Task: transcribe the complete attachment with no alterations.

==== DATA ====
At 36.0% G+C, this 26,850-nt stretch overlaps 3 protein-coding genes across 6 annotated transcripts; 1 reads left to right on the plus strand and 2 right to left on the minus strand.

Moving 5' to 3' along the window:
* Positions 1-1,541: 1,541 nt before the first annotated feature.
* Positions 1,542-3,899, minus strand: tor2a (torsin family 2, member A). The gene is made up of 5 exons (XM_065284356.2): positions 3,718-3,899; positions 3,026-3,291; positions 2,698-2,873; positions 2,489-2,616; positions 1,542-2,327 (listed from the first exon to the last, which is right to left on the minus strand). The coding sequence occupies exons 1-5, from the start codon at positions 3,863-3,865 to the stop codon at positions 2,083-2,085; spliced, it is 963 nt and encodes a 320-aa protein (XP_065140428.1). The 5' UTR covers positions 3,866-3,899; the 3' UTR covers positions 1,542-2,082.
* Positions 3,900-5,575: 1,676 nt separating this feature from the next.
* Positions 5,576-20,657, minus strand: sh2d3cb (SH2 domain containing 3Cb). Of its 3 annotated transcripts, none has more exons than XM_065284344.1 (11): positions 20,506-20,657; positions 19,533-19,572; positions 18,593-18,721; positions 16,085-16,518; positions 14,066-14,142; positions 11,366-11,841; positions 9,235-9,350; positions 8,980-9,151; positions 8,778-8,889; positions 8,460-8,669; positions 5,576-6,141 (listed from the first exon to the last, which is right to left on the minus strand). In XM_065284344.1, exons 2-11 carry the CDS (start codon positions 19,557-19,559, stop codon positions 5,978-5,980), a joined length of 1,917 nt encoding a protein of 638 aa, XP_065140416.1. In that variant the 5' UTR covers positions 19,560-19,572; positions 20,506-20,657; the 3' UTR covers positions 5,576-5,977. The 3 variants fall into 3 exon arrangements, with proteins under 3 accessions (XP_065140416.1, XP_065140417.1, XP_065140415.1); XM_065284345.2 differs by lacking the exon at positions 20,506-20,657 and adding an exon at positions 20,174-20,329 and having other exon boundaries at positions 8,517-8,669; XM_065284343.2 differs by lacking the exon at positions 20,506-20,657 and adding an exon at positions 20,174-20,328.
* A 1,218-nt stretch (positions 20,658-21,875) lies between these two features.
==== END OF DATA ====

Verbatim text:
At 36.0% G+C, this 26,850-nt stretch overlaps 3 protein-coding genes across 6 annotated transcripts; 1 reads left to right on the plus strand and 2 right to left on the minus strand.

Moving 5' to 3' along the window:
* Positions 1-1,541: 1,541 nt before the first annotated feature.
* Positions 1,542-3,899, minus strand: tor2a (torsin family 2, member A). The gene is made up of 5 exons (XM_065284356.2): positions 3,718-3,899; positions 3,026-3,291; positions 2,698-2,873; positions 2,489-2,616; positions 1,542-2,327 (listed from the first exon to the last, which is right to left on the minus strand). The coding sequence occupies exons 1-5, from the start codon at positions 3,863-3,865 to the stop codon at positions 2,083-2,085; spliced, it is 963 nt and encodes a 320-aa protein (XP_065140428.1). The 5' UTR covers positions 3,866-3,899; the 3' UTR covers positions 1,542-2,082.
* Positions 3,900-5,575: 1,676 nt separating this feature from the next.
* Positions 5,576-20,657, minus strand: sh2d3cb (SH2 domain containing 3Cb). Of its 3 annotated transcripts, none has more exons than XM_065284344.1 (11): positions 20,506-20,657; positions 19,533-19,572; positions 18,593-18,721; positions 16,085-16,518; positions 14,066-14,142; positions 11,366-11,841; positions 9,235-9,350; positions 8,980-9,151; positions 8,778-8,889; positions 8,460-8,669; positions 5,576-6,141 (listed from the first exon to the last, which is right to left on the minus strand). In XM_065284344.1, exons 2-11 carry the CDS (start codon positions 19,557-19,559, stop codon positions 5,978-5,980), a joined length of 1,917 nt encoding a protein of 638 aa, XP_065140416.1. In that variant the 5' UTR covers positions 19,560-19,572; positions 20,506-20,657; the 3' UTR covers positions 5,576-5,977. The 3 variants fall into 3 exon arrangements, with proteins under 3 accessions (XP_065140416.1, XP_065140417.1, XP_065140415.1); XM_065284345.2 differs by lacking the exon at positions 20,506-20,657 and adding an exon at positions 20,174-20,329 and having other exon boundaries at positions 8,517-8,669; XM_065284343.2 differs by lacking the exon at positions 20,506-20,657 and adding an exon at positions 20,174-20,328.
* A 1,218-nt stretch (positions 20,658-21,875) lies between these two features.